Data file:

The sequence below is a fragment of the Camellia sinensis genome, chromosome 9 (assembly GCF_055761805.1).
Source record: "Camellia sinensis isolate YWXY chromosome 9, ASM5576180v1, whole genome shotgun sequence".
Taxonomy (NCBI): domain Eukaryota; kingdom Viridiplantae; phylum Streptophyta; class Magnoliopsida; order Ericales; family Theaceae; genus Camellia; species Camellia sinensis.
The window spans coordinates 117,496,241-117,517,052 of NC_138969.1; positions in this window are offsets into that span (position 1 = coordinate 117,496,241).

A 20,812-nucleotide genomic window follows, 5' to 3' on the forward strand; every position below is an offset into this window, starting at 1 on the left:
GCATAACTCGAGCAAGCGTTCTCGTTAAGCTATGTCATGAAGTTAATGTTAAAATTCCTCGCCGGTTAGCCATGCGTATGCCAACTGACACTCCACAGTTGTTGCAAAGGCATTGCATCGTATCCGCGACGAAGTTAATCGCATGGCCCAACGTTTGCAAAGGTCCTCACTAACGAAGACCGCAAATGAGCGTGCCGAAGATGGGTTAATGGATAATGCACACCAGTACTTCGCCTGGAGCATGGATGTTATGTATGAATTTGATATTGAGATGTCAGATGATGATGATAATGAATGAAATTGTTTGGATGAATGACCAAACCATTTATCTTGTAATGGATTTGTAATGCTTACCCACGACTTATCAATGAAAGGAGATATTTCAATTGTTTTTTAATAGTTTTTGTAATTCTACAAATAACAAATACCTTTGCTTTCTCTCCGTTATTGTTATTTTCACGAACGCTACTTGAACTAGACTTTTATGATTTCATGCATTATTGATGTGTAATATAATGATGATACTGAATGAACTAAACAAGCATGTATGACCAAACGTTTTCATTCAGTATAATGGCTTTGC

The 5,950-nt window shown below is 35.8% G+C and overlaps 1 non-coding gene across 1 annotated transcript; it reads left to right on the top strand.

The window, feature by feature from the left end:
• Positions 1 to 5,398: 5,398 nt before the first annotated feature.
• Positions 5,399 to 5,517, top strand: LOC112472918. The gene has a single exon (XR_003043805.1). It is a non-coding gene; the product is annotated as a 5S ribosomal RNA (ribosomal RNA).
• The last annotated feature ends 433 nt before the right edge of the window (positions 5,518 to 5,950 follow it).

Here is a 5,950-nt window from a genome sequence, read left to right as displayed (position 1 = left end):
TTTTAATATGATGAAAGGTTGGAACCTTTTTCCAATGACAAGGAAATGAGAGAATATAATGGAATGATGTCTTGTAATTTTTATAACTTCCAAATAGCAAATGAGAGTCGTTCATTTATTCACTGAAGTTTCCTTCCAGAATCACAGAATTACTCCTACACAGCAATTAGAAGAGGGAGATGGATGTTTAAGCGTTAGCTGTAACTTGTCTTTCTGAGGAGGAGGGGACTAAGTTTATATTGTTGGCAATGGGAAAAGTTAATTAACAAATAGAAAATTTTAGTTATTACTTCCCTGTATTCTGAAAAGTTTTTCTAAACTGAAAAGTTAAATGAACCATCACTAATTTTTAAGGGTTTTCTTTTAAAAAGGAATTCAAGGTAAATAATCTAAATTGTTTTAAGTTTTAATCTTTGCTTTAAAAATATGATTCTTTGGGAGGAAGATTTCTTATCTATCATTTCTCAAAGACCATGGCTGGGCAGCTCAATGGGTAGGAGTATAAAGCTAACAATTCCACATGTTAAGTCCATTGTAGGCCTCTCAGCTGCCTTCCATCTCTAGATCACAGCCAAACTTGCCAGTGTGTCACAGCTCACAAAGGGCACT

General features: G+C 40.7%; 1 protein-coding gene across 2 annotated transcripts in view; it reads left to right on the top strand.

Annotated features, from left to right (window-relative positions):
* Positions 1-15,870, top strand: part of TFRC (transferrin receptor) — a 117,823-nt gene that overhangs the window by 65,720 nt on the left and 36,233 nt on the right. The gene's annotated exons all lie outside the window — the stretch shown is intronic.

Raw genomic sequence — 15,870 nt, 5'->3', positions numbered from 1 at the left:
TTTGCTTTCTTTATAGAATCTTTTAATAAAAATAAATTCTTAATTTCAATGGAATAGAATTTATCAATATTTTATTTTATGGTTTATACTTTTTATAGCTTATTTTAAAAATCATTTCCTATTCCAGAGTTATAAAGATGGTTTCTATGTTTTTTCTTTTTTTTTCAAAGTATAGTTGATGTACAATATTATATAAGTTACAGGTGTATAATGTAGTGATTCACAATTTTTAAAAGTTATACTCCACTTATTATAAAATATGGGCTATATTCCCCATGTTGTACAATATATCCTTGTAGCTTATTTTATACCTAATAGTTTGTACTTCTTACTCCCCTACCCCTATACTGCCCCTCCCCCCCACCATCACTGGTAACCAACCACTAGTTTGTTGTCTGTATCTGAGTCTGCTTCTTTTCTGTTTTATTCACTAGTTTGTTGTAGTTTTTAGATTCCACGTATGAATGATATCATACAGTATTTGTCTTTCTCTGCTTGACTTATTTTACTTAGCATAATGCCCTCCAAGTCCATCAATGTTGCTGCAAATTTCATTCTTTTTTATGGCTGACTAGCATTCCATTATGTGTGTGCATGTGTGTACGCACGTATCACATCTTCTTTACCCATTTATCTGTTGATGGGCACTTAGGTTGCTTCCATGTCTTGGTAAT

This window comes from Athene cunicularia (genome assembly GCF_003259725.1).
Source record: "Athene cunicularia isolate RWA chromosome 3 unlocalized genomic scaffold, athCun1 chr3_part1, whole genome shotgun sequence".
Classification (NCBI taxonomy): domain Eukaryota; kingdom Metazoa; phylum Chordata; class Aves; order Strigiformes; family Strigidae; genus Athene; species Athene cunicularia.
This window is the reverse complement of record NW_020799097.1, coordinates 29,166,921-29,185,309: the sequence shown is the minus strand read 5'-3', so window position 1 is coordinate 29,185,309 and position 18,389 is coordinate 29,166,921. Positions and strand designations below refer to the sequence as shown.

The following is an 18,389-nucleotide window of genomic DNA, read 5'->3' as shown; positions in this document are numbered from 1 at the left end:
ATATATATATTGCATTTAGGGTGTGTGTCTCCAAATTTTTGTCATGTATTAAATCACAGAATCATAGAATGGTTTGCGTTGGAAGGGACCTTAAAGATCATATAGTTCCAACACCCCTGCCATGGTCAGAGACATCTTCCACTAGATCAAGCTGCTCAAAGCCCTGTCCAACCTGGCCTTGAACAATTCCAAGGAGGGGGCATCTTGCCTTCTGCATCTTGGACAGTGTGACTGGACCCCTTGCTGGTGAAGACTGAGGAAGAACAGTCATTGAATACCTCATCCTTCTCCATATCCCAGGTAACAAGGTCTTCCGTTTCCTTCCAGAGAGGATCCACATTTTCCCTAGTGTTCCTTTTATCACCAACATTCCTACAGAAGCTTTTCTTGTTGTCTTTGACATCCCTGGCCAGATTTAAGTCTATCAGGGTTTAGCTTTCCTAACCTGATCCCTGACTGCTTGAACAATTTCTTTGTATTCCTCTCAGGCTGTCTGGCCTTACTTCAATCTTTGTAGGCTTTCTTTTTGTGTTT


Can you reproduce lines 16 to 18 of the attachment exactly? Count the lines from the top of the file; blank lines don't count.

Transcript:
* Positions 1-15,870, top strand: part of TFRC (transferrin receptor) — a 117,823-nt gene that overhangs the window by 65,720 nt on the left and 36,233 nt on the right. The gene's annotated exons all lie outside the window — the stretch shown is intronic.

Raw genomic sequence — 15,870 nt, 5'->3', positions numbered from 1 at the left:
TTTGCTTTCTTTATAGAATCTTTTAATAAAAATAAATTCTTAATTTCAATGGAATAGAATTTATCAATATTTTATTTTATGGTTTATACTTTTTATAGCTTATTTTAAAAATCATTTCCTATTCCAGAGTTATAAAGATGGTTTCTATGTTTTTTCTTTTTTTTTCAAAGTATAGTTGATGTACAATATTATATAAGTTACAGGTGTATAATGTAGTGATTCACAATTTTTAAAAGTTATACTCCACTTATTATAAAATATGGGCTATATTCCCCATGTTGTACAATATATCCTTGTAGCTTATTTTATACCTAATAGTTTGTACTTCTTACTCCCCTACCCCTATACTGCCCCTCCCCCCCACCATCACTGGTAACCAACCACTAGTTTGTTGTCTGTATCTGAGTCTGCTTCTTTTCTGTTTTATTCACTAGTTTGTTGTAGTTTTTAGATTCCACGTATGAATGATATCATACAGTATTTGTCTTTCTCTGCTTGACTTATTTTACTTAGCATAATGCCCTCCAAGTCCATCAATGTTGCTGCAAATTTCATTCTTTTTTATGGCTGACTAGCATTCCATTATGTGTGTGCATGTGTGTACGCACGTATCACATCTTCTTTACCCATTTATCTGTTGATGGGCACTTAGGTTGCTTCCATGTCTTGGTAAT